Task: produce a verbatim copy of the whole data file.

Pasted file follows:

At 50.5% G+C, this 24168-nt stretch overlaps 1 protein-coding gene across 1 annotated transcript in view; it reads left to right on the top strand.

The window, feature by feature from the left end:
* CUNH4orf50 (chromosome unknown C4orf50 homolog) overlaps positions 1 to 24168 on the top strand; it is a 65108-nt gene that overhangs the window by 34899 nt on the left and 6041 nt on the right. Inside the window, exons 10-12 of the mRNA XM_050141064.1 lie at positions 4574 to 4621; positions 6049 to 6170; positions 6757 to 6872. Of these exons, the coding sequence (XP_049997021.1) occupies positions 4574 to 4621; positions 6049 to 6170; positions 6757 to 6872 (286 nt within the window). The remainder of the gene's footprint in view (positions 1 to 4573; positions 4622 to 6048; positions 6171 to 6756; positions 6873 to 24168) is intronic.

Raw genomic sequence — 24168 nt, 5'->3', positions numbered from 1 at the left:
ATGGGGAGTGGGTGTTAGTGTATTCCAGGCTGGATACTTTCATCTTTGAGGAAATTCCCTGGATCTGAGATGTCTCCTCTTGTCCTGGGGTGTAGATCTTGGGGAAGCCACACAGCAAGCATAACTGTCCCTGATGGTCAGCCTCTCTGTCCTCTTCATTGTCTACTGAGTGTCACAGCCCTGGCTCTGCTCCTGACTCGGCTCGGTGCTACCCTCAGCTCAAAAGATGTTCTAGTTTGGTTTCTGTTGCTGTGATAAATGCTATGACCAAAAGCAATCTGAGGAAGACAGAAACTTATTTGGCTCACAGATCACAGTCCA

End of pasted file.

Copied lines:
At 50.5% G+C, this 24168-nt stretch overlaps 1 protein-coding gene across 1 annotated transcript in view; it reads left to right on the top strand.

The window, feature by feature from the left end:
* CUNH4orf50 (chromosome unknown C4orf50 homolog) overlaps positions 1 to 24168 on the top strand; it is a 65108-nt gene that overhangs the window by 34899 nt on the left and 6041 nt on the right. Inside the window, exons 10-12 of the mRNA XM_050141064.1 lie at positions 4574 to 4621; positions 6049 to 6170; positions 6757 to 6872. Of these exons, the coding sequence (XP_049997021.1) occupies positions 4574 to 4621; positions 6049 to 6170; positions 6757 to 6872 (286 nt within the window). The remainder of the gene's footprint in view (positions 1 to 4573; positions 4622 to 6048; positions 6171 to 6756; positions 6873 to 24168) is intronic.

Raw genomic sequence — 24168 nt, 5'->3', positions numbered from 1 at the left:
ATGGGGAGTGGGTGTTAGTGTATTCCAGGCTGGATACTTTCATCTTTGAGGAAATTCCCTGGATCTGAGATGTCTCCTCTTGTCCTGGGGTGTAGATCTTGGGGAAGCCACACAGCAAGCATAACTGTCCCTGATGGTCAGCCTCTCTGTCCTCTTCATTGTCTACTGAGTGTCACAGCCCTGGCTCTGCTCCTGACTCGGCTCGGTGCTACCCTCAGCTCAAAAGATGTTCTAGTTTGGTTTCTGTTGCTGTGATAAATGCTATGACCAAAAGCAATCTGAGGAAGACAGAAACTTATTTGGCTCACAGATCACAGTCCA